/ #testing #node 

Jest assert over single or specific argument/parameters with .toHaveBeenCalledWith and expect.anything()

With Jest it’s possible to assert of single or specific arguments/parameters of a mock function call with .toHaveBeenCalled/.toBeCalled and expect.anything().

The full example repository is at github.com/HugoDF/jest-specific-argument-assert, more specifically lines 17-66 in the src/pinger.test.js file.

You can use expect.anything() to ignore certain parameters that a mock Jest function is called with, see the following:

test('calls getPingConfigs with right accountId, searchRegex', async () => {
  await pinger(1);
  expect(mockPingConfig).toHaveBeenCalledWith(
    1,
    expect.anything(),
    expect.anything(),
    new RegExp('.*')
  );
});

Read on for more details of the code under test and why one would use such an approach.

The code under test follows module boundaries similar to what is described in An enterprise-style Node.js REST API setup with Docker Compose, Express and Postgres. Specifically a 3-tier (Presentation, Domain, Data) layering, where we’ve only implemented the domain and (fake) data layers.

Code under test that warrants specific parameter/argument assertions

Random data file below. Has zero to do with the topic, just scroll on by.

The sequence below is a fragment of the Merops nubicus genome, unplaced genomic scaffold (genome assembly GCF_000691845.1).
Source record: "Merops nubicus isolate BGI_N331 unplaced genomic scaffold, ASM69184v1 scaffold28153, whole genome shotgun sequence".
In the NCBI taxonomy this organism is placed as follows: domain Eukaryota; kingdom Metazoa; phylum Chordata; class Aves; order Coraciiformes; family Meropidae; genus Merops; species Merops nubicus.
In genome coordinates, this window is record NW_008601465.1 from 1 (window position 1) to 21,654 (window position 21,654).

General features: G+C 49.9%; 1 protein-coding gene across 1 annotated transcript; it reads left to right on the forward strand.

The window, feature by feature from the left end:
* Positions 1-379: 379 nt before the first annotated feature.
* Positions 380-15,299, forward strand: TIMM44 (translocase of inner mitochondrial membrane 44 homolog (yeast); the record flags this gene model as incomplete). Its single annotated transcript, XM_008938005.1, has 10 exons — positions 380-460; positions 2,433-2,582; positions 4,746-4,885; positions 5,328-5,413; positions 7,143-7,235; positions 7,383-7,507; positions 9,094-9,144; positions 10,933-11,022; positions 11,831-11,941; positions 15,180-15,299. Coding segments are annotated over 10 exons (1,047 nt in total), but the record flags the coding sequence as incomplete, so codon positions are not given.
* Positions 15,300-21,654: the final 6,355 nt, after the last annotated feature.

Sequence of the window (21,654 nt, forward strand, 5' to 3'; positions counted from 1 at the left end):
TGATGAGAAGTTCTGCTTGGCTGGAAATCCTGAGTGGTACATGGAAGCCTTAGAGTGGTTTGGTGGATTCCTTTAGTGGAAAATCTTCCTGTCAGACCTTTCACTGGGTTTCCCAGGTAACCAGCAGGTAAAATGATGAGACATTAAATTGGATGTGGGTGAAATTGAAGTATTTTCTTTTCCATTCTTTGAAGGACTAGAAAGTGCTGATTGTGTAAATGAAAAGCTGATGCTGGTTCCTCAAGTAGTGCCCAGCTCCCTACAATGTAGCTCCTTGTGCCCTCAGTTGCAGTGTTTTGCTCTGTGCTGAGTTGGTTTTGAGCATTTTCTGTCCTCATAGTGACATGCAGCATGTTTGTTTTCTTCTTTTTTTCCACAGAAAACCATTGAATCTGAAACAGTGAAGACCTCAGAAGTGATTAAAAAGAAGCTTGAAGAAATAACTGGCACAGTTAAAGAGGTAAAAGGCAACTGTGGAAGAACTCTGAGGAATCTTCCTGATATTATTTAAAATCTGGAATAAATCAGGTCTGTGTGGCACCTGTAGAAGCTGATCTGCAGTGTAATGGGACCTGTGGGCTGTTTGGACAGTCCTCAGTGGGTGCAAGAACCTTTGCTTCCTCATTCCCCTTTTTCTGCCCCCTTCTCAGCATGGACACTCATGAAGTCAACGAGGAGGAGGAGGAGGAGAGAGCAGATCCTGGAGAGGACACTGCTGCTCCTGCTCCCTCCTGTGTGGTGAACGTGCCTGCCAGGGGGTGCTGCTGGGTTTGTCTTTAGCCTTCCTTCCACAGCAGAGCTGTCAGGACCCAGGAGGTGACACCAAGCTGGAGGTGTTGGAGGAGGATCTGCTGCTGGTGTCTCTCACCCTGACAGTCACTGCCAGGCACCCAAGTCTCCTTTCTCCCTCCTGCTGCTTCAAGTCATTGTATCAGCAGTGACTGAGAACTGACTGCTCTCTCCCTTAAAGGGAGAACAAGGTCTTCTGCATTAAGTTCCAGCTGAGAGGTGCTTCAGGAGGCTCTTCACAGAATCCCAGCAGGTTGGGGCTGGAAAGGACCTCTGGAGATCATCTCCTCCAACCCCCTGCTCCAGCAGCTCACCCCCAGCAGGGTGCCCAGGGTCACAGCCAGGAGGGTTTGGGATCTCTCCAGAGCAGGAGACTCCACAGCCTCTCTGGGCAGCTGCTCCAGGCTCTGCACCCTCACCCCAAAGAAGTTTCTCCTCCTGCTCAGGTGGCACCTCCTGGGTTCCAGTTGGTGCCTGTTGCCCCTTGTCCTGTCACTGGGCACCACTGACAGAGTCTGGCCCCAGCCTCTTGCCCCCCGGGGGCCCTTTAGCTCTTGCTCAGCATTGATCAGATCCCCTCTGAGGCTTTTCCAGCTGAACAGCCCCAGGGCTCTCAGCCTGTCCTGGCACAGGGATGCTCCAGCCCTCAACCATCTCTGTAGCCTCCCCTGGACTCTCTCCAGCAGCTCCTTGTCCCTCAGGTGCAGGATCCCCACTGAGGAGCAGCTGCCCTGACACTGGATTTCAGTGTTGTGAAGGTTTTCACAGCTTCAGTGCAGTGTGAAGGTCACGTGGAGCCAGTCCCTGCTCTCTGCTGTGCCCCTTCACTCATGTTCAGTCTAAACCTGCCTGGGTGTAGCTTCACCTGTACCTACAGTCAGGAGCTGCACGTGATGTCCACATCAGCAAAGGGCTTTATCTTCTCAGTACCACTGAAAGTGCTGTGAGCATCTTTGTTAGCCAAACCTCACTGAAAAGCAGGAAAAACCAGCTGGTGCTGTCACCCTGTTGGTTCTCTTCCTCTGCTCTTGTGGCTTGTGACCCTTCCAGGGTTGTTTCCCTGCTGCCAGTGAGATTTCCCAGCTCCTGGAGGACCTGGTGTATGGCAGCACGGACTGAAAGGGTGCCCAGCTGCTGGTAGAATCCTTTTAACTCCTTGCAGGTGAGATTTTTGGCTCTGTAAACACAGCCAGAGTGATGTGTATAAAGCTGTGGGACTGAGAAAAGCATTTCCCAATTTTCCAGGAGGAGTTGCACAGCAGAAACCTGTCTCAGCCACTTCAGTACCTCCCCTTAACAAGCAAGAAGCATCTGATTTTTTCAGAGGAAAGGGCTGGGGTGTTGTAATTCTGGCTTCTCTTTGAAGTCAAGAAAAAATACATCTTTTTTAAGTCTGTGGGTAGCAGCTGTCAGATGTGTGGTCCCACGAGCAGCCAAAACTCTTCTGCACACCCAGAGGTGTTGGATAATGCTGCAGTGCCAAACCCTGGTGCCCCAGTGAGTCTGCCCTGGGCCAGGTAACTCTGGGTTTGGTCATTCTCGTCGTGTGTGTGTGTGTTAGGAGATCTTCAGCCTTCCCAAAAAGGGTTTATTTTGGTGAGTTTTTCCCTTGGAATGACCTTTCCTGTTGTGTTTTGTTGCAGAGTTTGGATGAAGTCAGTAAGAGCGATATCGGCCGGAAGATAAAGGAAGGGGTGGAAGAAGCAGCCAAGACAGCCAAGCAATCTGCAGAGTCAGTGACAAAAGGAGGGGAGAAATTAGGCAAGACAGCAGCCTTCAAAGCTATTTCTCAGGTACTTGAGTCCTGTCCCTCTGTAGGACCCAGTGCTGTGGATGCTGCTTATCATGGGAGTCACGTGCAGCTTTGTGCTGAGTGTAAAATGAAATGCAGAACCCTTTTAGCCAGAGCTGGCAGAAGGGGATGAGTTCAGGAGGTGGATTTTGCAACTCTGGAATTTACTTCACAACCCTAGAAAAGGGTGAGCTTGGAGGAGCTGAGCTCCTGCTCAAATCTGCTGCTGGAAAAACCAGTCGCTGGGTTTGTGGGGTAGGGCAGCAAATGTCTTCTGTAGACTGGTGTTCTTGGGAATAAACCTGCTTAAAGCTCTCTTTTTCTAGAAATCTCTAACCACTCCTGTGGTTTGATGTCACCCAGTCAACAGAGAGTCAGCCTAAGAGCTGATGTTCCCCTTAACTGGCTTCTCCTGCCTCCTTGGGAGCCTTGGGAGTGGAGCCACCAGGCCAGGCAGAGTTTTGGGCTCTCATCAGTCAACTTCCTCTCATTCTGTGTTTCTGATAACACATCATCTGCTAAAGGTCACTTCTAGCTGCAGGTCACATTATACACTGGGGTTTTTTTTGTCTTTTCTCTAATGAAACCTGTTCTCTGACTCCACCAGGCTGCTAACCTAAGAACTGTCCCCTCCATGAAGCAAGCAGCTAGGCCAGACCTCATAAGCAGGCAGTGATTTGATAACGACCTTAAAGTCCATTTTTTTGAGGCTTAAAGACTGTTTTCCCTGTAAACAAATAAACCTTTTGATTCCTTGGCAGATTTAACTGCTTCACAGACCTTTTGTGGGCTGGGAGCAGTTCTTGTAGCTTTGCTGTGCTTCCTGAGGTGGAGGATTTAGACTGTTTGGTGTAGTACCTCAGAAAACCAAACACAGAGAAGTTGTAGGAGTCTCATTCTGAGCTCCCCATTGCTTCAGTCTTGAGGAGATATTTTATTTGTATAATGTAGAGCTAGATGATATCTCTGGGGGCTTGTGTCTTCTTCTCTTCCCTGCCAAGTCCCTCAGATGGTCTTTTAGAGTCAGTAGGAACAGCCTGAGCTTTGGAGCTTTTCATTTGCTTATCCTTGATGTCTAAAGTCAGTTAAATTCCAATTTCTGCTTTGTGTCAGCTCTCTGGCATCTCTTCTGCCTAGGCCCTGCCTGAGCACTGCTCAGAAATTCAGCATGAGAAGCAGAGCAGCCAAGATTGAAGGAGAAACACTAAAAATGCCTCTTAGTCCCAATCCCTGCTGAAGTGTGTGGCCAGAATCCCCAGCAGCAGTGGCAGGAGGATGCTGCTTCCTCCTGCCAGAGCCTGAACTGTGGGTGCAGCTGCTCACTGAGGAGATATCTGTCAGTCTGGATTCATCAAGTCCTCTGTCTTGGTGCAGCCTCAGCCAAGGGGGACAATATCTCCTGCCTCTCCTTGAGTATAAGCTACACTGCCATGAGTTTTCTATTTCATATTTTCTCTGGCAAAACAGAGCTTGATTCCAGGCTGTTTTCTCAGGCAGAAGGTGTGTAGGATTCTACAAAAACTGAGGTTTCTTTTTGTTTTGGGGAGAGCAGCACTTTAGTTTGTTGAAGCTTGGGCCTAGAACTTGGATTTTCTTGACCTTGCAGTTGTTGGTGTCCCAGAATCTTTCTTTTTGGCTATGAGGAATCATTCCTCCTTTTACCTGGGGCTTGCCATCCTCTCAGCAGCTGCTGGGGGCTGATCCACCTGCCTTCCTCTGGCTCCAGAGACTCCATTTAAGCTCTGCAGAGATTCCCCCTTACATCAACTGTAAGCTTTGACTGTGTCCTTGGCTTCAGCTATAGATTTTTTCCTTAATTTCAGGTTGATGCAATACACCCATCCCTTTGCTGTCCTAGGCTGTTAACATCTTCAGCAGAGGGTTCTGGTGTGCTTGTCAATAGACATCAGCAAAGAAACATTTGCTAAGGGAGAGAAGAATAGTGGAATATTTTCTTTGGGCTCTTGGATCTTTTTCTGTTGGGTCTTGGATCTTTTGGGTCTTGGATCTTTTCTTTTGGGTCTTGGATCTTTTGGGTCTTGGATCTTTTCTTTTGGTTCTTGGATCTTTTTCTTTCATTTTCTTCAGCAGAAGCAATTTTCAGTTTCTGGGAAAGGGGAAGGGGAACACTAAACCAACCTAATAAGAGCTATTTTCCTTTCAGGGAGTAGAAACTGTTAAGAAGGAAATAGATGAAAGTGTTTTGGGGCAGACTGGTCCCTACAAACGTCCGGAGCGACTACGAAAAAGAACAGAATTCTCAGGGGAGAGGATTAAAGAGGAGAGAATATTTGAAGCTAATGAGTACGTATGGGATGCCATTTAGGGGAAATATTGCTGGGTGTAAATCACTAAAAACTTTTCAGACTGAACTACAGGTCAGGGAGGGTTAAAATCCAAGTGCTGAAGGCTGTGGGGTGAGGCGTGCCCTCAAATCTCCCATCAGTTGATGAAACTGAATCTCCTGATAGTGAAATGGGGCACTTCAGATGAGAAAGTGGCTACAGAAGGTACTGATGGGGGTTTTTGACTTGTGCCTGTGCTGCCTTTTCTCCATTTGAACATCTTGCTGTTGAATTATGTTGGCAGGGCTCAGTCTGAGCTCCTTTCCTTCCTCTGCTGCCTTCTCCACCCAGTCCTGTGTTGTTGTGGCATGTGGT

The code under test is the following (see the full src/pinger.js file on GitHub), only relevant code has been included to make it obvious what problem we’ll be tackling with Jest mocks, .toHaveBeenCalled and expect.anything().

// Half-baked implementation of an uptime monitor
const { getPingConfigs } = require('./pingConfig');

async function getUrlsForAccount(accountId, offset, limit, searchRegex) {
  const configs = await getPingConfigs(accountId, offset, limit, searchRegex);
  // return configs.map(conf => conf.url);
}

async function pinger(accountId, { offset = 0, limit = 50 } = {}, search) {
  const searchRegex = search
    ? new RegExp(search.split(' ').join('|'))
    : new RegExp('.*');
  const urls = await getUrlsForAccount(accountId, offset, limit, searchRegex);
}

module.exports = pinger;

The only call going outside the module’s private context is getPingConfigs(accountId, offset, limit, searchRegex). This is why the assertion is going to be on the getPingConfigs mock that we’ve set with jest.mock('./pingConfig', () => {}) (see the full src/pinger.test.js code on GitHub).

Discovering orthogonality in code under test

We can also see that there’s orthogonal functionality going on. Namely:

  • passing of accountId
  • computing/defaulting/passing of a search regex
  • defaulting/passing of offset/limit

Issues with exhaustive test cases for orthogonal functionality

All our tests will center around the values getPingConfigs is called with (using .toHaveBeenCalledWith assertions).

Let’s create some tests that don’t leverage expect.anything(), in every call, we’ll specify the value each of the parameters to getPingConfigs: accountId, offset, limit and searchRegex.

Permutations, (Y denotes the variable passed to pinger is set, N that it is not).

accountId offset limit search single-word search
Y N N Y Y
Y N N Y N
Y N Y N N/A
Y Y Y N N/A
Y N N Y Y
Y N N Y N
Y Y N Y Y
Y Y N Y N
Y Y Y Y Y
Y Y Y Y N

Each of the above permutations should lead to different test cases if we have to specify each of the parameters/arguments in the assertion on the getPingConfigs call.